In this post, I'll give a step-by-step tutorial on how to get started running Deep Learning code using Pytorch, Tensorflow, and JupyterLab on the GPUs available in the WashU RIS cluster.

Getting Access

First, you will need to get access to the RIS Cluster. Each faculty gets 5TB of free storage on the RIS Storage Cluster and access to open CPUs and GPUs on the Compute Cluster (which is currently free, but will eventually be $100 per person per year) . If you're a student, you will simply be assigned access to your advisor's resources. To request access, submit a ticket at This process will probably take a few days, and you'll need your advisor to oversee the process.

Setting up Docker

Next, create an account on Docker Hub. Inside Docker Hub, create a new repository called <docker-username>/<repo-name>. You will need to make sure this repository is public - otherwise you won't be able to use it for RIS. Don't worry, just because the repository is public doesn't mean any of your data or code is exposed, just your computer settings and package management. Then, download Docker Desktop and sign in with your new account.

Somewhere on your local computer, create a folder called docker (e.g. ~/Documents/docker). Inside this folder, create two files called environment.yml and Dockerfile.

environment.yml will define a Conda environment which will have all the dependencies that you need for your code. For example, for my research, I use the following environment.yml. If you have other requirements that you need, you can edit the file to add or remove them. Note that I've marked torch as a pip install instead of conda, since I wasn't able to get conda pytorch-cuda working inside the RIS cluster. I'll update this if I find a fix.

Update 5/17/23: I have been encountering issues with the latest version of Tensorflow (2.12) in conjunction with this setup. I can confirm that Tensorflow 2.8 works on the Jupyter compute environment, and I suspect that 2.11 will work too though I haven't tried it myself.

  - jupyterlab
  - ipywidgets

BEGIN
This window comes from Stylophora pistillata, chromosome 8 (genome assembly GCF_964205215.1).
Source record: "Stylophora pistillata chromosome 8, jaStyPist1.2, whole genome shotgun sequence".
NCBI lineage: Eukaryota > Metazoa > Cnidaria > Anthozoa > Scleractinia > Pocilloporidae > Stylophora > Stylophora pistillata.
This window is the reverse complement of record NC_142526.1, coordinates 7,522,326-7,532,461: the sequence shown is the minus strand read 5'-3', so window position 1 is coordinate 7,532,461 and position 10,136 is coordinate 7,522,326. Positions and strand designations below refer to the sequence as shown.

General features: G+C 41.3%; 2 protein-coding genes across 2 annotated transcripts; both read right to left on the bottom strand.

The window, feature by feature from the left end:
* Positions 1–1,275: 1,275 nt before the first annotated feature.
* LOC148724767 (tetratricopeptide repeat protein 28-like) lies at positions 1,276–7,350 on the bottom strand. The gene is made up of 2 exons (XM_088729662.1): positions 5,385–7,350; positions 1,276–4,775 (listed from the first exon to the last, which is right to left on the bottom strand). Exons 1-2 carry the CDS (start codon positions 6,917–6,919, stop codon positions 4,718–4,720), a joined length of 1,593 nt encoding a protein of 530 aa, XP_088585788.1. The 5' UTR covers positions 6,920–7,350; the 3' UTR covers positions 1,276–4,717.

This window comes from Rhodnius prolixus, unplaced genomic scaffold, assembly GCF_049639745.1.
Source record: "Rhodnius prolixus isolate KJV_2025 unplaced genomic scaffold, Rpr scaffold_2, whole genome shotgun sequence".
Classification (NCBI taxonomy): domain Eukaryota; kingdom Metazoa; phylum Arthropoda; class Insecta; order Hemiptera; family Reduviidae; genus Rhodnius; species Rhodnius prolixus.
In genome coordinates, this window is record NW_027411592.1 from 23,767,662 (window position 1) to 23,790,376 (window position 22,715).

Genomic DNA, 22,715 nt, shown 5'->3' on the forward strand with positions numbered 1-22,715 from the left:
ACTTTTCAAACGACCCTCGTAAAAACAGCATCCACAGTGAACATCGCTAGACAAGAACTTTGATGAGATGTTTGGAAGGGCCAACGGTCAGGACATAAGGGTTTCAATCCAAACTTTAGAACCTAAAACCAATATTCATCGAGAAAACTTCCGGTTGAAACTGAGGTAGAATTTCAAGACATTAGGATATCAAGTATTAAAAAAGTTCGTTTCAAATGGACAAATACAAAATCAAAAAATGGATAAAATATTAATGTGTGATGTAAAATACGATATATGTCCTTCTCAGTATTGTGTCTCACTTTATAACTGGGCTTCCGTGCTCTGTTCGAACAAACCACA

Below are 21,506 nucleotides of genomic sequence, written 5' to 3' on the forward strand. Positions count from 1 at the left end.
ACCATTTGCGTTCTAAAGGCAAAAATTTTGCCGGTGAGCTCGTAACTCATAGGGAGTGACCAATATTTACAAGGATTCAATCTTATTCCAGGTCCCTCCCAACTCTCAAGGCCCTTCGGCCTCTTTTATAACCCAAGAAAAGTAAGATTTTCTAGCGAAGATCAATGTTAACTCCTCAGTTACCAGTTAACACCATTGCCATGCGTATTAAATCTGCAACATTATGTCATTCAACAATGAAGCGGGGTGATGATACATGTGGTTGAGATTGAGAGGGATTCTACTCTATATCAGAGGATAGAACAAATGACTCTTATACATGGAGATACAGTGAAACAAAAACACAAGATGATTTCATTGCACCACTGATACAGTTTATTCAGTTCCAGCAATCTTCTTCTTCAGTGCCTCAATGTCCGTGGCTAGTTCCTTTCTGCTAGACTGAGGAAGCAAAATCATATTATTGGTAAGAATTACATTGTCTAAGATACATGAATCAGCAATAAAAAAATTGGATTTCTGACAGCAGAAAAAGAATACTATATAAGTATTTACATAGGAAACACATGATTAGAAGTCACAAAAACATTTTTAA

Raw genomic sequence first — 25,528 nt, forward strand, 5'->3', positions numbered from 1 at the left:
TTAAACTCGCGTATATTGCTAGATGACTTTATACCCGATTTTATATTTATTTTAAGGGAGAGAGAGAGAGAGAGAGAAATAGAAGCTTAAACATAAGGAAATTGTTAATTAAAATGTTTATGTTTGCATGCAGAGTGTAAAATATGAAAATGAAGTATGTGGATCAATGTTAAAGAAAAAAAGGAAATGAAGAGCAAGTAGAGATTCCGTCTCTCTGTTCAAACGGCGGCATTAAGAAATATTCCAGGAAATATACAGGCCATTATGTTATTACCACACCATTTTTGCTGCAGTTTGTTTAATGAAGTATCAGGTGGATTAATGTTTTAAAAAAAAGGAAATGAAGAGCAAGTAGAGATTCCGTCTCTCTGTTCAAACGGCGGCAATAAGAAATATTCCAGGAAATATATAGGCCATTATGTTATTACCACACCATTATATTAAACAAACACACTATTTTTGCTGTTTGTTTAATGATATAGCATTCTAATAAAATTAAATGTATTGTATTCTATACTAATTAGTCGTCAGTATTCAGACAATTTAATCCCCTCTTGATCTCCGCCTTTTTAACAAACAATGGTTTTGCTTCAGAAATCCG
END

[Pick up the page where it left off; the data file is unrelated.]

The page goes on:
- numpy
  - scipy
  - scikit-learn
  - pandas
  - matplotlib
  - seaborn
  - h5py
  - hdf5plugin
  - zstandard
  - tensorflow
  - bokeh=2.4.1
  - pip
  - pip:
    - jupyterlab-nvdashboard
    - jupyterlab-tensorboard-pro
    - tensorflow==2.8
    - torch
    - pytorch-lightning
    - pytorch-optimizer
    - chess

For your Dockerfile, use the following code. If you haven't used Docker before, this is essentially a configuration which specifies what our computer environment will look like. The first line tells us that our base environment uses the Ubuntu 20.04 operating system, preinstalled with cuda. You can find this container at The next block of code installs various commands that you likely need when using an operating system, like wget, git, and vim. If you have other requirements, feel free to add them to the apt-get install line. Next, we install Mambaforge, which is a package manager almost identical to Anaconda, except it's smaller and faster. Finally, we add the packages defined in environment.yml.

FROM nvidia/cuda:11.5.1-base-ubuntu20.04

ARG DEBIAN_FRONTEND=noninteractive
RUN apt-get update --fix-missing \
  && apt-get install -y wget bzip2 git vim build-essential ca-certificates libglib2.0-0 libxext6  libsm6 libxrender1 libstdc++6 \
  && apt-get clean 

RUN wget -O ~/ && \
  bash ~/ -b -p /opt/conda && \
  rm ~/ && \
  /opt/conda/bin/conda init

ENV PATH=/opt/conda/bin:$PATH

ADD environment.yml /tmp/environment.yml
RUN mamba env update -n base -f /tmp/environment.yml

Once you've created your two files as defined, it's time to push the container to Docker Hub. Making sure you're signed into Docker Desktop, you can simply run the command
docker build -t <docker-username>/<repo-name> . && docker push <docker-username>/<repo-name> in your terminal, in the same directory as your environment.yml and Dockerfile. Depending on how complex your container is, building and pushing could take anywhere from a few minutes to a few hours.

Using the Compute Environment

To access the RIS cluster, you will need to be on the WashU VPN. Instructions on how to do so can be found at

Once you're on the VPN (and you have access to the compute cluster , you can SSH into the compute environment with the command ssh <wustl-key>@compute1-client-<N>, where <key> is your official WUSTL key, and <N> can be any number from 1 to 4 (e.g. <wustlkey>